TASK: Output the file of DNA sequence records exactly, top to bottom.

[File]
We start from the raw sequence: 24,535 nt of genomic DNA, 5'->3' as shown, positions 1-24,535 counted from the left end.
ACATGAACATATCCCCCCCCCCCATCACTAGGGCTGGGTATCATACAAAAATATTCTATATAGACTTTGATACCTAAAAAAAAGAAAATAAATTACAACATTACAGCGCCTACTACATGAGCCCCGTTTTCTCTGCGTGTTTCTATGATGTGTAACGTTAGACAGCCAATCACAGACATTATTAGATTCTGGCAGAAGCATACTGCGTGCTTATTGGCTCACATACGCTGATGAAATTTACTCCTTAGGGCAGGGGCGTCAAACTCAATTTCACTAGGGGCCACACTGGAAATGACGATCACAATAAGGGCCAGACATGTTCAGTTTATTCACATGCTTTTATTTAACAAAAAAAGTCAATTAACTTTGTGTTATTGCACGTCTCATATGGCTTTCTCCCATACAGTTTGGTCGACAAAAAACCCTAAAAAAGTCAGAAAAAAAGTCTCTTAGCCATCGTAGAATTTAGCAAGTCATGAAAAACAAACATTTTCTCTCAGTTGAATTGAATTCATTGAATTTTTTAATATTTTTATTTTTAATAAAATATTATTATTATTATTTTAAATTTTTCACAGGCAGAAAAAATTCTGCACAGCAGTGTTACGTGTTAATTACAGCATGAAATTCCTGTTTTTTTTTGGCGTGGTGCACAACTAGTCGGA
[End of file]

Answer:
We start from the raw sequence: 24,535 nt of genomic DNA, 5'->3' as shown, positions 1-24,535 counted from the left end.
ACATGAACATATCCCCCCCCCCCATCACTAGGGCTGGGTATCATACAAAAATATTCTATATAGACTTTGATACCTAAAAAAAAGAAAATAAATTACAACATTACAGCGCCTACTACATGAGCCCCGTTTTCTCTGCGTGTTTCTATGATGTGTAACGTTAGACAGCCAATCACAGACATTATTAGATTCTGGCAGAAGCATACTGCGTGCTTATTGGCTCACATACGCTGATGAAATTTACTCCTTAGGGCAGGGGCGTCAAACTCAATTTCACTAGGGGCCACACTGGAAATGACGATCACAATAAGGGCCAGACATGTTCAGTTTATTCACATGCTTTTATTTAACAAAAAAAGTCAATTAACTTTGTGTTATTGCACGTCTCATATGGCTTTCTCCCATACAGTTTGGTCGACAAAAAACCCTAAAAAAGTCAGAAAAAAAGTCTCTTAGCCATCGTAGAATTTAGCAAGTCATGAAAAACAAACATTTTCTCTCAGTTGAATTGAATTCATTGAATTTTTTAATATTTTTATTTTTAATAAAATATTATTATTATTATTTTAAATTTTTCACAGGCAGAAAAAATTCTGCACAGCAGTGTTACGTGTTAATTACAGCATGAAATTCCTGTTTTTTTTTGGCGTGGTGCACAACTAGTCGGA